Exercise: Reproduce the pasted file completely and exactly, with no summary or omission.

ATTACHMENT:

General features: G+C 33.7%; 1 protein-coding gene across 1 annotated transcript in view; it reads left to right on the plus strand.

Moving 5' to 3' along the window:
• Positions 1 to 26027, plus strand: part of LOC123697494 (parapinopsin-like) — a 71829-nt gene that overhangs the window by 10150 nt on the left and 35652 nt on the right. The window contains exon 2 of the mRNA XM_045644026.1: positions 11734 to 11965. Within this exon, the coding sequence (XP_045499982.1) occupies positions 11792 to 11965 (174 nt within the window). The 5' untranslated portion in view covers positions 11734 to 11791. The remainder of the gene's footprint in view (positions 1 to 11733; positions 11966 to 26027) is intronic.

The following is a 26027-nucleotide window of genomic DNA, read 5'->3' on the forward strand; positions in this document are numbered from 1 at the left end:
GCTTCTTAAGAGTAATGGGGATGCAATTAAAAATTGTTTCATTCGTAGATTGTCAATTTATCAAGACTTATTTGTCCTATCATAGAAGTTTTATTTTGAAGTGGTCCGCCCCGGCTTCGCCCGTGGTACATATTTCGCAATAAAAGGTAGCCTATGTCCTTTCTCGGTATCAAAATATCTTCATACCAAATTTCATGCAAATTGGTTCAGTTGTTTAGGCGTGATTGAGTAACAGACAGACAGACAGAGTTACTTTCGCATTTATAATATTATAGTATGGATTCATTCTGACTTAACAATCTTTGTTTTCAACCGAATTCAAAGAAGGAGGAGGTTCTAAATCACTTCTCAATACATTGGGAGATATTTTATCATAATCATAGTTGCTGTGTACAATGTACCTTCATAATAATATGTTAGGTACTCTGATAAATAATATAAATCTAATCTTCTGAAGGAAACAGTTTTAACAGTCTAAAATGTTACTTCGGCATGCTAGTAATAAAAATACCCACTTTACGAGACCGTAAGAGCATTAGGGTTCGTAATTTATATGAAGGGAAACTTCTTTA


General features: G+C 33.7%; 1 protein-coding gene across 1 annotated transcript in view; it reads left to right on the plus strand.

Moving 5' to 3' along the window:
• Positions 1 to 26027, plus strand: part of LOC123697494 (parapinopsin-like) — a 71829-nt gene that overhangs the window by 10150 nt on the left and 35652 nt on the right. The window contains exon 2 of the mRNA XM_045644026.1: positions 11734 to 11965. Within this exon, the coding sequence (XP_045499982.1) occupies positions 11792 to 11965 (174 nt within the window). The 5' untranslated portion in view covers positions 11734 to 11791. The remainder of the gene's footprint in view (positions 1 to 11733; positions 11966 to 26027) is intronic.

The following is a 26027-nucleotide window of genomic DNA, read 5'->3' on the forward strand; positions in this document are numbered from 1 at the left end:
GCTTCTTAAGAGTAATGGGGATGCAATTAAAAATTGTTTCATTCGTAGATTGTCAATTTATCAAGACTTATTTGTCCTATCATAGAAGTTTTATTTTGAAGTGGTCCGCCCCGGCTTCGCCCGTGGTACATATTTCGCAATAAAAGGTAGCCTATGTCCTTTCTCGGTATCAAAATATCTTCATACCAAATTTCATGCAAATTGGTTCAGTTGTTTAGGCGTGATTGAGTAACAGACAGACAGACAGAGTTACTTTCGCATTTATAATATTATAGTATGGATTCATTCTGACTTAACAATCTTTGTTTTCAACCGAATTCAAAGAAGGAGGAGGTTCTAAATCACTTCTCAATACATTGGGAGATATTTTATCATAATCATAGTTGCTGTGTACAATGTACCTTCATAATAATATGTTAGGTACTCTGATAAATAATATAAATCTAATCTTCTGAAGGAAACAGTTTTAACAGTCTAAAATGTTACTTCGGCATGCTAGTAATAAAAATACCCACTTTACGAGACCGTAAGAGCATTAGGGTTCGTAATTTATATGAAGGGAAACTTCTTTA